Once again, you didn’t disappoint.

Human accountant extraordinaire for Pack Cosmetics, Harry Emmerson, has a great job (which he loves) custody of his niece and nephew (whom he loves more than life itself, though he’s a little in the weeds with the whole “parent” thing), and a teensy tiny little hirsuitism issue that just started. Mara Flaherty is a chemist at Pack, friend to all, and a werewolf woman with a dream – all she wants is to have a baby. She doesn’t necessarily want, or need, a man to do it – especially not with current Pack laws. Thanks to her brilliant mind and a misplaced bottle, Mara gets her baby – only he’s full grown, Harry (and hairy), and comes with plenty of attitude. It’s up to the Mara and the ladies of O.O.P.S to help Harry adjust to his new state of being (despite his obvious reluctance and insistence he’ll find a way to reverse it). There are just a few tiny (read: major) wrinkles. First of all, what Mara did isn’t only illegal, but absolutely game changing for the entire werewolf community. She’s facing jail time, if not worse, if the gang can’t conjure a way out of it. Secondly, someone is decidedly unhappy about the burgeoning romance – or at least togetherness – between Mara and Harry. And whomever it is will stop at nothing to see them apart. The largest wrinkle of all? Mara has been in love with Harry almost since the moment she saw him. And now he’s got some serious issues about his creator.

Filled with hilarity and enough twists and turns to make a West Virginia mountain road jealous, the story is everything, and more, I’ve come to expect from one of your books. The characters are well developed and, in some cases, so over the top that I’m looking for the roller coaster and Candid Camera crew. I was rather surprised that Harry, upon discovering his driving need for waxing and shaving care, didn’t look around for Ashton Kutcher’s “Punk’d” cameras.

Now, lest readers of this review think that your books are all fluff and no stuff, let me just say this: Despite all of the laughter and outrageous situations, you tackle some fairly heavy topics head on, without slowing down, in what SHOULD seem like a bull-in-a-china-shop maneuvers. But they’re not. In many cases, they’re so subtle and delicate, that realization has the light bulb not only going off, but exploding in shards of paranormal-scented brilliance. I love how you tackled a factor of Pack politics I’ve not really seen done anywhere else. What happens when a werewolf female wants a baby, but doesn’t necessarily want any of the male choices available to her? I’ve seen it handled in other stories, but you attacked it with subtlety wrapped in Nina’s fangs. It wasn’t until I’d read further into the book that I was able to see the way you coiled the question around, wrapping it up in plot and insane situations. And I think I love you for that.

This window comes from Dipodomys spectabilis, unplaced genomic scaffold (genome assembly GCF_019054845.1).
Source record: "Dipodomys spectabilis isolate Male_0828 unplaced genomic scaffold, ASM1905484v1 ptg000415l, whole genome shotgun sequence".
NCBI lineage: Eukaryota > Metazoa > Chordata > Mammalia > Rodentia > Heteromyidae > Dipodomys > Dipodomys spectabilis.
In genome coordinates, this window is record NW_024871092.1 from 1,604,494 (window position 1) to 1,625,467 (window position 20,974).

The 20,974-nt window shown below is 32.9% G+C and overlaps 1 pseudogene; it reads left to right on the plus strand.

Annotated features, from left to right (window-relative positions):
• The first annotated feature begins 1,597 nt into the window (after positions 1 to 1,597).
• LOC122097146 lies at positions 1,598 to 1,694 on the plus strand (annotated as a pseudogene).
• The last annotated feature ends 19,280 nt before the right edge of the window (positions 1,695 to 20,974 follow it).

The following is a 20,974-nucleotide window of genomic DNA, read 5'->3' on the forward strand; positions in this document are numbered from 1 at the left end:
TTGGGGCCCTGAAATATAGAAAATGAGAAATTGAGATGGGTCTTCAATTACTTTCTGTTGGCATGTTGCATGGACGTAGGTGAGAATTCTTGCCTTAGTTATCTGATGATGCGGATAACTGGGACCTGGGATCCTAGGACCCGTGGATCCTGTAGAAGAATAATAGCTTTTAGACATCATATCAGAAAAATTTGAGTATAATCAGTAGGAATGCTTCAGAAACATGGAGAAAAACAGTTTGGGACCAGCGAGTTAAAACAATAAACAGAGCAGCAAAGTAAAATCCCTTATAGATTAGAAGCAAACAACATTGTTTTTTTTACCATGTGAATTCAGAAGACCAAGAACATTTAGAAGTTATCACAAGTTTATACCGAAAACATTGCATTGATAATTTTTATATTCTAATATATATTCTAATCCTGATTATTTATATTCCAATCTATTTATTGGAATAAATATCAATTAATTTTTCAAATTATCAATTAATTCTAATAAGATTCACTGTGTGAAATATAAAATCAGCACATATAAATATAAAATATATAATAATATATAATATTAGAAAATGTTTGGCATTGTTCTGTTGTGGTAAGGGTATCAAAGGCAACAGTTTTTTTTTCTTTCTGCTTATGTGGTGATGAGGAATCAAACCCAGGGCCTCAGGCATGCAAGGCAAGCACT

There were times, however, that the story felt just a little bit draggy. The beginning, while clever and funny, lacked the oomph I’ve come to expect. It was almost a difficult book to get into, with a little struggle to maintain interest. Newer readers might be a bit put off by Nina’s sharp fangs and sharper words if they’re not used to the level of, shall we say, earthy, orally gifted, creative levels of verbal expression characters like Nina so often employ. That is to say – the book can get downright crass in places. You can dress a pig up in a tutu and tiara and take it to the ballet, but it’s still just a pig in a tutu and tiara.

Overall, I loved the book. Reading it was like settling in to catch up with old friends over high-octane hot cocoa. My current dream job is to be the new receptionist and part-time call-taker for O.O.P.S. Do you think the ladies are hiring?

Forever with Fur and Fangs,

Mary Kate


As a reader who’s old enough to know better and young enough to not
care, I’ve breezed through the gamut of everything books have to
offer. As a child, I used to spend summer days happily ensconced in
one of the Philadelphia public libraries, reading everything and
anything I could get my hands on, thanks to the love and support of my
parents and aunts – teachers, mothers and/or librarians all. One aunt
started me with Nancy Drew books (whose pages are worn from hundreds
of re-reads) while another thought I needed introduced to C.S. Lewis’s
land of Narnia. By the time I was 8, I’d read everything the library’s
children’s section had to offer and had “graduated” to the adult room
downstairs. Fortunately for my very supportive parents’ sanity, I
didn’t discover romances until college. My days are currently spent
working in law enforcement (dispatchers unite!), working with first
responders, and trying to dig my writer/editor/reviewer husband out
from his latest pile of books. I’m a devoted fan of all manner of
romance (though I prefer my romance to have a hint of laughter and
self-awareness), mysteries, and urban fantasy.